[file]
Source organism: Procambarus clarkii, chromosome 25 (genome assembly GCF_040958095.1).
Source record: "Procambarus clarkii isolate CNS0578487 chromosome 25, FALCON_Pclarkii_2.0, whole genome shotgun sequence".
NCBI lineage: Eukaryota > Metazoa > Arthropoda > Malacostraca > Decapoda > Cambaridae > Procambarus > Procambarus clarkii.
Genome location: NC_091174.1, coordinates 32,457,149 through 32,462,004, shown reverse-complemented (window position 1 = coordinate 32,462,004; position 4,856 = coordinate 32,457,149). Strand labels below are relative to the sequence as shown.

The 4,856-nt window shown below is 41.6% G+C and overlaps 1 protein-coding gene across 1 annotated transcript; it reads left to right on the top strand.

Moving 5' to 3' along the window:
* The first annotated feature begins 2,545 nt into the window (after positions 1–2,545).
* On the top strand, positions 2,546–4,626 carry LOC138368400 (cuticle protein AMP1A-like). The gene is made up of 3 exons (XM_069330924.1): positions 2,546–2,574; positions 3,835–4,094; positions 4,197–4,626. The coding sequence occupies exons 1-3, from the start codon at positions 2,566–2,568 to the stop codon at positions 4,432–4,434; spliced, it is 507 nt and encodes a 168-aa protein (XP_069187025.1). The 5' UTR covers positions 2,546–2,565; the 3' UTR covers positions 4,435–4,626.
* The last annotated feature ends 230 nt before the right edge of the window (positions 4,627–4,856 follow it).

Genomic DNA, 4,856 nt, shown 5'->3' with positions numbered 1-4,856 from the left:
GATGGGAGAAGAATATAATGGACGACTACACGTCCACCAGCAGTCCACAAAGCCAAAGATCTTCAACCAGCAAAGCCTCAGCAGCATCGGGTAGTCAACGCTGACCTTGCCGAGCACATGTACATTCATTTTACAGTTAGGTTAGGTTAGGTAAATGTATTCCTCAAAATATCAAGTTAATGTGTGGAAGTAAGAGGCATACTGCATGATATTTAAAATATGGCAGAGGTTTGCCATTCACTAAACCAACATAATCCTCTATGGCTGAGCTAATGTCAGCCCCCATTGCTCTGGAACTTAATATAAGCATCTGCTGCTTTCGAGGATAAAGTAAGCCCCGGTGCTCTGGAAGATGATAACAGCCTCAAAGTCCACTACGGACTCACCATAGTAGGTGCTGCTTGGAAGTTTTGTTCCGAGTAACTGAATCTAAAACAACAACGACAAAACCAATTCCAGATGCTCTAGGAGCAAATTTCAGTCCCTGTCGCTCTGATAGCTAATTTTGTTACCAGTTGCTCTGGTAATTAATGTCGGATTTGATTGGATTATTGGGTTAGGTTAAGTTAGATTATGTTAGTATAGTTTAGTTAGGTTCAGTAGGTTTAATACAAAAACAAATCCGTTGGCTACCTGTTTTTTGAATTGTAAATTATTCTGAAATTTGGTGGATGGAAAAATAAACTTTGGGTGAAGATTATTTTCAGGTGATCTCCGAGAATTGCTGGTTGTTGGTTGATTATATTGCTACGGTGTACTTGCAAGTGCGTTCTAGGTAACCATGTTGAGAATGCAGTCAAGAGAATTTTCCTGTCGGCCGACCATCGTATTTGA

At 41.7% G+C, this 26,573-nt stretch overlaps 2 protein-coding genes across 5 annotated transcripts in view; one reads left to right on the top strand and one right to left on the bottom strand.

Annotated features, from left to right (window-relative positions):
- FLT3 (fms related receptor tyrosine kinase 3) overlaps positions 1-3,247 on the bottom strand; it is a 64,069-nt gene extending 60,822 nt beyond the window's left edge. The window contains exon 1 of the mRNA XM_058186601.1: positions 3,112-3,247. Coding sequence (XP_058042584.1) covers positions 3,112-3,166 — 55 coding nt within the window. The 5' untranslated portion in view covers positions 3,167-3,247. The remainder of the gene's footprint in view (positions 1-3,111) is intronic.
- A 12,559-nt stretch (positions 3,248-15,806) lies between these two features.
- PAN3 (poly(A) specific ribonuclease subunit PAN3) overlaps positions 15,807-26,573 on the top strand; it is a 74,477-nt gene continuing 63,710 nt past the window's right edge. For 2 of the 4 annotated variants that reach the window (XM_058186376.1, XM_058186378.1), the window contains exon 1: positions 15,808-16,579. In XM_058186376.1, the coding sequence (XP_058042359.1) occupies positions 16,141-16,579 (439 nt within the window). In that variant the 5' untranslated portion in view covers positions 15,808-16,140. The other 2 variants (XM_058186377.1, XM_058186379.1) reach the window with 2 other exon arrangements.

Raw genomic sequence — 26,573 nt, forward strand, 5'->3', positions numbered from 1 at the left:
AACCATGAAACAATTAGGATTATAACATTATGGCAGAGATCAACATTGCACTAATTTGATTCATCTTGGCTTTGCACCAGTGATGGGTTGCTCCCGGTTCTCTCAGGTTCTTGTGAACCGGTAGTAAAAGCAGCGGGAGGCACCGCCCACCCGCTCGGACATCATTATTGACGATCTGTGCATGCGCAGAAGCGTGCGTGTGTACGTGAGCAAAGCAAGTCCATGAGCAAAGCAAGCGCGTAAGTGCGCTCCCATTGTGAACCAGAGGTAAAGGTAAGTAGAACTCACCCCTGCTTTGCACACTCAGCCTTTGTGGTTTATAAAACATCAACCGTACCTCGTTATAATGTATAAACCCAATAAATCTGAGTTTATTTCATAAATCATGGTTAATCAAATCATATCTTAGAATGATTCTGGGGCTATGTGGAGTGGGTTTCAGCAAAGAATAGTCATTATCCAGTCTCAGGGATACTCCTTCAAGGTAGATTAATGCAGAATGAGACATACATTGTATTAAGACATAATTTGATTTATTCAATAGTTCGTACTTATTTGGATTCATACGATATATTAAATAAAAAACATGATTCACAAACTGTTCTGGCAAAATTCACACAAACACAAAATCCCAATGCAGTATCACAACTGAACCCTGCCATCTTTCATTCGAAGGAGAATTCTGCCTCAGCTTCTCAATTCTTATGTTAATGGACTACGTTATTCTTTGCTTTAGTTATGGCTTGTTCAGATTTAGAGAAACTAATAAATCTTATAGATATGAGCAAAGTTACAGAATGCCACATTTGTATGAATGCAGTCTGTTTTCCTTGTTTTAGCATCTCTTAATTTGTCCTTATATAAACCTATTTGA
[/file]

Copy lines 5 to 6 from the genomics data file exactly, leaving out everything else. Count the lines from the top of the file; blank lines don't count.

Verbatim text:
The 4,856-nt window shown below is 41.6% G+C and overlaps 1 protein-coding gene across 1 annotated transcript; it reads left to right on the top strand.

Moving 5' to 3' along the window: